Under Illinois law, a plaintiff must allege the following to state a claim for conversion: " (1) a right to the property; (2) an absolute and unconditional right to the immediate possession of the property; (3) a demand for possession; and (4) that the defendant wrongfully and without authorization assumed control, dominion, or ownership over the property." Van Diest Supply Co. v. Shelby Cnty. State Bank, 425 F.3d 437, 439 (7th Cir. 2005) (citing Cirrincione v. Johnson, 184 Ill.2d 109, 703 N.E.2d 67, 70, 234 Ill.Dec. 455 (Ill. 1998)). " Illinois courts do not recognize an action for conversion of intangible rights." American Nat. Ins. Co. v. Citibank, N.A., 543 F.3d 907, 910 (7th Cir. 2008) (citing Janes v. First Fed. Sav. & Loan Ass'n, 11 Ill.App.3d 631, 297 N.E.2d 255, 260 (Ill.App.Ct. 1973)). However, intangible property rights may be the subject of a conversion claim when they are connected " to a tangible document, such as 'promissory notes, bonds, bills of exchange, share certificates, and warehouse receipts.'" Joe Hand Promotions, Inc. v. Lynch, 822 F.Supp.2d 803, 808 (N.D.Ill. 2011) (quoting The Film & Tape Works, Inc. v. Junetwenty Films, Inc., 368 Ill.App.3d 462, 856 N.E.2d 612, 624, 305 Ill.Dec. 807 (Ill.App.Ct. 2006)). As an Illinois appellate court explained " [t]hese documents all share in common the fact that they are tangible documents containing intangible rights which are easily convertible into tangible assets, not dissimilar to currency." Film & Tape Works, 856 N.E.2d at 624.

The Northern District of Illinois examined the tangible requirement in Joe Hand Promotions, Inc. v. Lynch. The plaintiff alleged the defendant had broadcast a boxing match without authorization and thus converted the plaintiff's exclusive right to broadcast the boxing match. 822 F.Supp.2d at 808. The court concluded that plaintiff could not maintain its conversion claim, noting that plaintiff " cannot directly convert its exclusive right to cash, as with a promissory note or bond." Id.

Here, Acom has failed to properly allege a conversion claim under Illinois law. While an ownership interest or share of distributions in a limited liability corporation is undoubtedly valuable personal property, it is not tangible personal property. Unlike promissory notes or share certificates, an ownership interest or share in membership distributions is not intangible property that can be directly converted into cash. Rather, Acom's interest is similar to the exclusive right to broadcast a boxing match examined in Joe Hand. Acom's alleged interest is undoubtedly valuable; however, it cannot be directly converted into cash. As such, pursuant to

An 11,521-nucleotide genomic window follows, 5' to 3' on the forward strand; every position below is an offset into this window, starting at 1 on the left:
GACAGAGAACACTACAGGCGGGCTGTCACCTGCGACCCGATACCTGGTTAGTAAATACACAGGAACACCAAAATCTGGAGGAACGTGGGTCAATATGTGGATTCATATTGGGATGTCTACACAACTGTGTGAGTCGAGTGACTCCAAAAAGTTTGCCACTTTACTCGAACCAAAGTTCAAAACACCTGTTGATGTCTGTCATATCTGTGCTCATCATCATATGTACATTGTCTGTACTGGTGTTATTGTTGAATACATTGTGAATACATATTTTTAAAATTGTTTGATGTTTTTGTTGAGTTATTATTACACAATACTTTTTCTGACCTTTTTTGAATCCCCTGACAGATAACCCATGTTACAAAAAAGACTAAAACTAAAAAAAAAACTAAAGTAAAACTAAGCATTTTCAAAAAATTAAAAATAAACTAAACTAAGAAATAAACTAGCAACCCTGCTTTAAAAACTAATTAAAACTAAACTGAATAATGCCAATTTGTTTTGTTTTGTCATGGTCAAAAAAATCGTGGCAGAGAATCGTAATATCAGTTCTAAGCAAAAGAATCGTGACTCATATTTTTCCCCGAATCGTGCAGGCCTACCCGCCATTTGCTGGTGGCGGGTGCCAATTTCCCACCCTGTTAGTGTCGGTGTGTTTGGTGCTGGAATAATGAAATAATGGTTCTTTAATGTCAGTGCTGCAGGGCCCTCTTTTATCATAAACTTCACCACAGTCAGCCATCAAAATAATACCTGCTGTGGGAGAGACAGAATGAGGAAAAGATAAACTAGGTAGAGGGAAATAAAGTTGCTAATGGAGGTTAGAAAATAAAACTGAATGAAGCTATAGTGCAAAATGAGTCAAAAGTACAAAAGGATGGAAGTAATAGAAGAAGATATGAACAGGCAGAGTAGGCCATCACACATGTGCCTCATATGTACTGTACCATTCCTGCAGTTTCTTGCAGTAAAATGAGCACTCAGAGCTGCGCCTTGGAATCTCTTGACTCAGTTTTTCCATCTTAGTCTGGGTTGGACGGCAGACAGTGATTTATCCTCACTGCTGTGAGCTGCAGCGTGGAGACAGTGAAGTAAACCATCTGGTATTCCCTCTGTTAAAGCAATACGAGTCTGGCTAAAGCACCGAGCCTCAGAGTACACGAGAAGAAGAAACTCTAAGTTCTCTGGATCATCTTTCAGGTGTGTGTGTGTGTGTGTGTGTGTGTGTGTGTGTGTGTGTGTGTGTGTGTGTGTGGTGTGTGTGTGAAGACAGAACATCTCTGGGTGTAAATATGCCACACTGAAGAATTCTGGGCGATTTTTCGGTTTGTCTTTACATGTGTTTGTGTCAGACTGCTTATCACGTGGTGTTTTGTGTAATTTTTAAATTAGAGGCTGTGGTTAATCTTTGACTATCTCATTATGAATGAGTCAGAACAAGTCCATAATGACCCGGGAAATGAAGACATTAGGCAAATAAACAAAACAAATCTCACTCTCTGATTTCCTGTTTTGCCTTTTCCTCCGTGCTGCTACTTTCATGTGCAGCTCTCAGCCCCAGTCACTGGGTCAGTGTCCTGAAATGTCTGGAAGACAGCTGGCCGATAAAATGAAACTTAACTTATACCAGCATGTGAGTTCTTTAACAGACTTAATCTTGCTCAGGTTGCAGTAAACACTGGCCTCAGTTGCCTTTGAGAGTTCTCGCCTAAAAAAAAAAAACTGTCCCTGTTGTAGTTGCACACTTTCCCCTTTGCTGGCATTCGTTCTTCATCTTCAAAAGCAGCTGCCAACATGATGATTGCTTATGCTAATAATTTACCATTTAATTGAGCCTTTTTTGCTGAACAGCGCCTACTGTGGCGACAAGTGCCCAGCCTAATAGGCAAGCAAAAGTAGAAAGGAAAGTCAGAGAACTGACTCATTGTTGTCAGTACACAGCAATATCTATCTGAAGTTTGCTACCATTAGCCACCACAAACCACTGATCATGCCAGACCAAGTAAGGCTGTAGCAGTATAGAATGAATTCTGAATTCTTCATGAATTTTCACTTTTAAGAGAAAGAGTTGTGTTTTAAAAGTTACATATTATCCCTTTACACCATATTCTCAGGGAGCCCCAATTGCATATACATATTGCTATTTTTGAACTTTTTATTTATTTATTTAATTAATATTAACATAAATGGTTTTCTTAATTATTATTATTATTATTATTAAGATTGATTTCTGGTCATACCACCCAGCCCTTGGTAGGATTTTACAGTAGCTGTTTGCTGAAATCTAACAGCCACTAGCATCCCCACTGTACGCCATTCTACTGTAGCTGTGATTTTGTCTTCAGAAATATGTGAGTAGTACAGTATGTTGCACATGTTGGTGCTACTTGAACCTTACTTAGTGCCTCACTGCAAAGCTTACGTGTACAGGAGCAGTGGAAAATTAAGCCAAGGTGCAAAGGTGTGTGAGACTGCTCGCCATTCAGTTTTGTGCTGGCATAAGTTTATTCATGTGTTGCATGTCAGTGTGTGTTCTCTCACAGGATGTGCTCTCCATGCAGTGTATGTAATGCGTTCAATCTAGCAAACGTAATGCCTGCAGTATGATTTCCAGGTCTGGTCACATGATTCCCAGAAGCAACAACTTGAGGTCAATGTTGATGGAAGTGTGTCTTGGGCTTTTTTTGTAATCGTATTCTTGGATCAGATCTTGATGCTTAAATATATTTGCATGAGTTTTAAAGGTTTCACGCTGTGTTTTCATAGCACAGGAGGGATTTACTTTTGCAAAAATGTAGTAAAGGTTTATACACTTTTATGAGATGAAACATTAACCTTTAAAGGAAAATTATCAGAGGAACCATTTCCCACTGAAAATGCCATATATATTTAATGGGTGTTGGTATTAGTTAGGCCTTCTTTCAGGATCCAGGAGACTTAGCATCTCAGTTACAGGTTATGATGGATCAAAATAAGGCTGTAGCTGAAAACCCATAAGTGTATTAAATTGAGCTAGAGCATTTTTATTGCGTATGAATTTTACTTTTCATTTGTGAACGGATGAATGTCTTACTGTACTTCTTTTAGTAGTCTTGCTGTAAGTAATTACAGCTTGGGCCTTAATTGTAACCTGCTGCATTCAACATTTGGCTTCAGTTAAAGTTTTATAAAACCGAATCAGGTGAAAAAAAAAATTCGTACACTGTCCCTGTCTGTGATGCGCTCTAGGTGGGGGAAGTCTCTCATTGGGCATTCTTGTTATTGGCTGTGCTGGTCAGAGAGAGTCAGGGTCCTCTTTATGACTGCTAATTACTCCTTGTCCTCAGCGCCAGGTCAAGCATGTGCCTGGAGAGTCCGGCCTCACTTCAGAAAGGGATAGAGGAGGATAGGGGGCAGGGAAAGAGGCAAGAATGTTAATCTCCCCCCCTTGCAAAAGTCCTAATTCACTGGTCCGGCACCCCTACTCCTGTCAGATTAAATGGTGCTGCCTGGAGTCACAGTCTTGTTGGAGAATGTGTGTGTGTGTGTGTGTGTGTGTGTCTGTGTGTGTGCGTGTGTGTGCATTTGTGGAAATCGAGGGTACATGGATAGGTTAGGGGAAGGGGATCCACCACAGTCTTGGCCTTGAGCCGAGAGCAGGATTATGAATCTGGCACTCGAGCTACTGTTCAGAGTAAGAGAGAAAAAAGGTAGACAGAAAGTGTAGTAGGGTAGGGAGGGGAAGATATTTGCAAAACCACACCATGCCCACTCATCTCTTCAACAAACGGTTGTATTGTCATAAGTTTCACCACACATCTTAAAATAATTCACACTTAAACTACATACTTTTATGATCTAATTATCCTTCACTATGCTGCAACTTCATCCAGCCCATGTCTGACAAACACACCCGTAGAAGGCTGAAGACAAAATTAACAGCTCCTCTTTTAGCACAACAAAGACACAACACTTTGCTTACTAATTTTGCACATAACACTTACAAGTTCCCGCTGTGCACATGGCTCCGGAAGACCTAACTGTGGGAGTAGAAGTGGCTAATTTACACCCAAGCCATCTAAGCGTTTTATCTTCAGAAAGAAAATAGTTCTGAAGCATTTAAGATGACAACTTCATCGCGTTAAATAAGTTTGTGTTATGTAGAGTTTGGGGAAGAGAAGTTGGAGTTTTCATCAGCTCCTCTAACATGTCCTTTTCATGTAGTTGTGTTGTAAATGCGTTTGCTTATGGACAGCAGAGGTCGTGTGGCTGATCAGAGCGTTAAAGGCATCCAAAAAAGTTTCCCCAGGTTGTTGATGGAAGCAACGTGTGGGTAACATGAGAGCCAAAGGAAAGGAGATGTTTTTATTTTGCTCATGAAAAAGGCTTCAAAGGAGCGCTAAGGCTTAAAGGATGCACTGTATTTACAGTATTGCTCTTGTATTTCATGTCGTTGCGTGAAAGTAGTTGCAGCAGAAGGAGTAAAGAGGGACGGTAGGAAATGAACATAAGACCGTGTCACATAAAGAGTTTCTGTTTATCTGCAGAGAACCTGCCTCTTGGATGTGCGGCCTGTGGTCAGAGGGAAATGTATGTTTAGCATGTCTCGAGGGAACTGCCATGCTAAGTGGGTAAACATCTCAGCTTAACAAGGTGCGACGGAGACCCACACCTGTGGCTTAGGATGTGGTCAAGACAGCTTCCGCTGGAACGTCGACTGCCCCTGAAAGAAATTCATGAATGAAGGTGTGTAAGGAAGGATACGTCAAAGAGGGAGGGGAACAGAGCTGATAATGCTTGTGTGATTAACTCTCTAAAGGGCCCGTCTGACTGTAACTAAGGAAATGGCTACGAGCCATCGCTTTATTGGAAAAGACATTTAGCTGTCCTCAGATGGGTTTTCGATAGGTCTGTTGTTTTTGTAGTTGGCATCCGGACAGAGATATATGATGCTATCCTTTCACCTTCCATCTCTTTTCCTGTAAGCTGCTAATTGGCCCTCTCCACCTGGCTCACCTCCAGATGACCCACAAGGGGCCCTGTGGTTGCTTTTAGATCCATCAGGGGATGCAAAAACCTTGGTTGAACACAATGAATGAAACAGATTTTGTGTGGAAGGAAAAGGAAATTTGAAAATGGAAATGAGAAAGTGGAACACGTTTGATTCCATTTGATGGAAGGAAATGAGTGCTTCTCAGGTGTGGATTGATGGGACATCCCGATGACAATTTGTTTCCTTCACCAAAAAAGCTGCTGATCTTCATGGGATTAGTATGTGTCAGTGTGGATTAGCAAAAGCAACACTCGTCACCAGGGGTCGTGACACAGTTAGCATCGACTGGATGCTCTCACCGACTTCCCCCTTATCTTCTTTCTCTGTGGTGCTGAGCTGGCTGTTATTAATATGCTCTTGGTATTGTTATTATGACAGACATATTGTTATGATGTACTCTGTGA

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Illinois law, Acom cannot maintain a claim for the conversion of its ownership interest in Unity, and the Court dismisses Acom's conversion claim.

b. Counts Three and Four -- Aiding and Abetting and Conspiracy Claims

In Counts Three and Four, Acom alleges that each of the Individual Defendants aided and abetted in the breaches of fiduciary duty of the other Individual Defendants and conspired to convert Acom's property. Defendants argue these claims are duplicative of Acom's breach of fiduciary duty claim and must be dismissed. In response, Acom argues that the aiding and abetting and conspiracy claims are based on facts different than the breach of fiduciary duty claim and should not be dismissed.